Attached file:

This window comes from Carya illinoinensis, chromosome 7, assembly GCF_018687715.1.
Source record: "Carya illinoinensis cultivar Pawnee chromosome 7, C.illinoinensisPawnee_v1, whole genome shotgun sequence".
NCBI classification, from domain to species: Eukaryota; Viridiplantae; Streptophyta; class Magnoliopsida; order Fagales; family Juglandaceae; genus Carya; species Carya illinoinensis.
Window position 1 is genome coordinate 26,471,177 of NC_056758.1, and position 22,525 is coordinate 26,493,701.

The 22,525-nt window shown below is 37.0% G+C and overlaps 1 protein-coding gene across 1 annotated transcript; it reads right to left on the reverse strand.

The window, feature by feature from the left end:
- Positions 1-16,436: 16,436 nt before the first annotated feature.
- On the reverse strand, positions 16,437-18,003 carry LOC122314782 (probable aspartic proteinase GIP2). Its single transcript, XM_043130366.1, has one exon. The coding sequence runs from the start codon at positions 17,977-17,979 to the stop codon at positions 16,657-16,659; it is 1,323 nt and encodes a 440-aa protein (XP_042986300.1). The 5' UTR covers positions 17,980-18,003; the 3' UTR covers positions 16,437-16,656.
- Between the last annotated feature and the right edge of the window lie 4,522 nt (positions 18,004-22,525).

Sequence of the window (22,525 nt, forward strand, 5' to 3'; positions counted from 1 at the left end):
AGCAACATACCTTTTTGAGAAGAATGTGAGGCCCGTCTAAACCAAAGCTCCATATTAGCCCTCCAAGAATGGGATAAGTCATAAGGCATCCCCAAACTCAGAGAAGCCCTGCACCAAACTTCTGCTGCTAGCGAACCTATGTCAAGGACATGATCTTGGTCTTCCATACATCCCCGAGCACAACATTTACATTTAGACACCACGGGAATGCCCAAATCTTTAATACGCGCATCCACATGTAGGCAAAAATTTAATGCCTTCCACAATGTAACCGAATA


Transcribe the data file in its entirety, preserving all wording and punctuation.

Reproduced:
This window comes from Carya illinoinensis, chromosome 7, assembly GCF_018687715.1.
Source record: "Carya illinoinensis cultivar Pawnee chromosome 7, C.illinoinensisPawnee_v1, whole genome shotgun sequence".
NCBI classification, from domain to species: Eukaryota; Viridiplantae; Streptophyta; class Magnoliopsida; order Fagales; family Juglandaceae; genus Carya; species Carya illinoinensis.
Window position 1 is genome coordinate 26,471,177 of NC_056758.1, and position 22,525 is coordinate 26,493,701.

The 22,525-nt window shown below is 37.0% G+C and overlaps 1 protein-coding gene across 1 annotated transcript; it reads right to left on the reverse strand.

The window, feature by feature from the left end:
- Positions 1-16,436: 16,436 nt before the first annotated feature.
- On the reverse strand, positions 16,437-18,003 carry LOC122314782 (probable aspartic proteinase GIP2). Its single transcript, XM_043130366.1, has one exon. The coding sequence runs from the start codon at positions 17,977-17,979 to the stop codon at positions 16,657-16,659; it is 1,323 nt and encodes a 440-aa protein (XP_042986300.1). The 5' UTR covers positions 17,980-18,003; the 3' UTR covers positions 16,437-16,656.
- Between the last annotated feature and the right edge of the window lie 4,522 nt (positions 18,004-22,525).

Sequence of the window (22,525 nt, forward strand, 5' to 3'; positions counted from 1 at the left end):
AGCAACATACCTTTTTGAGAAGAATGTGAGGCCCGTCTAAACCAAAGCTCCATATTAGCCCTCCAAGAATGGGATAAGTCATAAGGCATCCCCAAACTCAGAGAAGCCCTGCACCAAACTTCTGCTGCTAGCGAACCTATGTCAAGGACATGATCTTGGTCTTCCATACATCCCCGAGCACAACATTTACATTTAGACACCACGGGAATGCCCAAATCTTTAATACGCGCATCCACATGTAGGCAAAAATTTAATGCCTTCCACAATGTAACCGAATA